The plan includes $18 billion to modernize Veterans Administration hospitals and clinics and $400 billion to expand long-term care services under Medicaid. The long-term care services would be addressed through two provisions:
Expanding Medicaid access to home and community-based services (HCBS) for seniors and people with disabilities.
Making permanent the Medicaid Money Follows the Person program to further support long-term care.

In addition to its infrastructure components, the plan includes corporate tax changes to discourage offshoring by U.S. manufacturing corporations and offshore corporate investments and tax havens. It would also establish a global minimum corporate tax. Moving this proposal through Congress is expected to be challenging, with Republicans and a growing number of Democrats worried about the cost of the package. 

CMS Temporarily Holds Claims to Wait for Final Sequester Legislation

Congress departed last Friday for a two-week “district work period” recess, leaving an important piece of legislation unfinished. The Senate has passed legislation to extend through December 31, 2021, the moratorium on the 2% Medicare sequester payment cut. The House passed similar legislation several weeks ago, but since the Senate amended the House bill, it must receive another House vote to achieve congressional passage.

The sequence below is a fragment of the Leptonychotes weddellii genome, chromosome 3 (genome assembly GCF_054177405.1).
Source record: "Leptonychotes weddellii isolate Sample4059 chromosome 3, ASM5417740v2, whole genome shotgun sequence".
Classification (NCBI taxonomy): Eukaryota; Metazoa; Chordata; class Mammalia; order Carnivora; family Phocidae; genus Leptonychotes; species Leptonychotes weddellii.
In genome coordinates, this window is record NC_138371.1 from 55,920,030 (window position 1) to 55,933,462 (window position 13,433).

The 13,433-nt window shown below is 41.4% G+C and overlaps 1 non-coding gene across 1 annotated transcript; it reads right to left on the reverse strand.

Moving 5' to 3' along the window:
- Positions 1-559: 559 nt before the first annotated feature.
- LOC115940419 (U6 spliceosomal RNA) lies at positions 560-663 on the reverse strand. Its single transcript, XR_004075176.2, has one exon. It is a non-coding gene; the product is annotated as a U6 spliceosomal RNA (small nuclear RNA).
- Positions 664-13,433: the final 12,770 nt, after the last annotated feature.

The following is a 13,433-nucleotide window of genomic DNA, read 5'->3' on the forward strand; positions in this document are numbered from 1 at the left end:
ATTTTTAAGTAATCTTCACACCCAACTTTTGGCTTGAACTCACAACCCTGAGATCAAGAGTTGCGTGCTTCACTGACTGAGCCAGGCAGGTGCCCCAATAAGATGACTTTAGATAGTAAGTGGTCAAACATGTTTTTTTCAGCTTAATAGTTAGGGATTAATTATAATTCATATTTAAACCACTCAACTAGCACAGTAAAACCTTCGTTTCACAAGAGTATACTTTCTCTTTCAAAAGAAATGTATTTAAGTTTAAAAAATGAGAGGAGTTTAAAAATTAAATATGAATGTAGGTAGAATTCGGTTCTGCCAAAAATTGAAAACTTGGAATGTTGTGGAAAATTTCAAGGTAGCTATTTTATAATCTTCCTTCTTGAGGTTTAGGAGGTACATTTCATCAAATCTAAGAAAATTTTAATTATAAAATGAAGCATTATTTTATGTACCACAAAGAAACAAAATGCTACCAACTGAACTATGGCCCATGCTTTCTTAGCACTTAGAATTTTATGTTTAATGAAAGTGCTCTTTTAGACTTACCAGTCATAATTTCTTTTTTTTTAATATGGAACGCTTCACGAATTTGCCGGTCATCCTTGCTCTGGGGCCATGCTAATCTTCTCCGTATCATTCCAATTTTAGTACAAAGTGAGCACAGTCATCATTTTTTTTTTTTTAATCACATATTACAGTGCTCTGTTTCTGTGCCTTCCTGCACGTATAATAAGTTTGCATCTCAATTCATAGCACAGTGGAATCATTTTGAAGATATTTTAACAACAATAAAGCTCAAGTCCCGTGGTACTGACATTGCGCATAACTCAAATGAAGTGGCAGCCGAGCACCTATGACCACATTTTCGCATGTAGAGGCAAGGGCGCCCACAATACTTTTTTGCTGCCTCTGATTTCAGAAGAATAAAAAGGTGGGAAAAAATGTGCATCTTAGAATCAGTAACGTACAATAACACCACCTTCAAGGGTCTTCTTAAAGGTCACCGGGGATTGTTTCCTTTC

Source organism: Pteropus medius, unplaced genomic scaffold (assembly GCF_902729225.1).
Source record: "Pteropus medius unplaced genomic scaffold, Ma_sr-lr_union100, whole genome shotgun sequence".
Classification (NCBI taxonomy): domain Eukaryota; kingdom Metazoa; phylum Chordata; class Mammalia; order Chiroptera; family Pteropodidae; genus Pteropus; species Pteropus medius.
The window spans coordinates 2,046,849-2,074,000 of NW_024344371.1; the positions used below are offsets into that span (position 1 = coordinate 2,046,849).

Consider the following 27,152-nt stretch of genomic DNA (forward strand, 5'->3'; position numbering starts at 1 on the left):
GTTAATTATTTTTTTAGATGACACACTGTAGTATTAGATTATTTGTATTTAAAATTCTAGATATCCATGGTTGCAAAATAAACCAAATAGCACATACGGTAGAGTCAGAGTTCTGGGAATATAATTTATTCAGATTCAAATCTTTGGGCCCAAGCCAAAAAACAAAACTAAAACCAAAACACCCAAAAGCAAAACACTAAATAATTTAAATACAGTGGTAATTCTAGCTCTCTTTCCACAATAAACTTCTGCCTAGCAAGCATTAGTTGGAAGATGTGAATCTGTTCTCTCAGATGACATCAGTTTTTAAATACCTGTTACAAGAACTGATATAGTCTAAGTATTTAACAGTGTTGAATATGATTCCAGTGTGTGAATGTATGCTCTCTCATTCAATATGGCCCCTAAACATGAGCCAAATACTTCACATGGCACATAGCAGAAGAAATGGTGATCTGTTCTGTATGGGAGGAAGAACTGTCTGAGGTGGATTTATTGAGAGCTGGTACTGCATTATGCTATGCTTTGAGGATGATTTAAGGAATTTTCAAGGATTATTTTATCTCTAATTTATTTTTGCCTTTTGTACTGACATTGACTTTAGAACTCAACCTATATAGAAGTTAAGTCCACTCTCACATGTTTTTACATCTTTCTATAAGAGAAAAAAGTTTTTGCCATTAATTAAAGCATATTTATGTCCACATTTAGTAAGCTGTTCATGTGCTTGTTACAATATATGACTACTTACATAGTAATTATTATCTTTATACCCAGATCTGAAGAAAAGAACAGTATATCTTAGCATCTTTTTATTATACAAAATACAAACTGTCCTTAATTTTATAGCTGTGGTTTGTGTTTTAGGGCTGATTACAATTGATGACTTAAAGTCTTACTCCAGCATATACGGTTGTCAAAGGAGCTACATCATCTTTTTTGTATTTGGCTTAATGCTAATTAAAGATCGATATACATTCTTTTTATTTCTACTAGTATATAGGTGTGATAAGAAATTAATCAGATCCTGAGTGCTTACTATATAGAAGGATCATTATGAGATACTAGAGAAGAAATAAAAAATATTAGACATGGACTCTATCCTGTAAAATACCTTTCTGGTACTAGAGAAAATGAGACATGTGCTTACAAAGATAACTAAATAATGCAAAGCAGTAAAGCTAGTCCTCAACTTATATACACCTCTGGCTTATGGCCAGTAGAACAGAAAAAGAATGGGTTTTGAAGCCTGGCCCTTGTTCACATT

The current moratorium on the sequester cut expired on Wednesday, March 31. While the House is expected to pass the bill the week of April 12, the lag between the end of the moratorium and its expected extension required the Centers for Medicare and Medicaid Services (CMS) to take action. CMS released a notice last Tuesday saying it has instructed Medicare Administrative Contractors to hold claims dated April 1 or later, to allow Congress time to complete action on the moratorium.

Fallon Shifts Focus to Government Programs

The health insurance company Fallon Health, which serves about 169,000 Massachusetts residents, announced last week that effective April 1 it is shifting away from most of its commercial products to focus “on programs that serve older adults and lower-income individuals” – that is, on its Medicare and Medicaid products.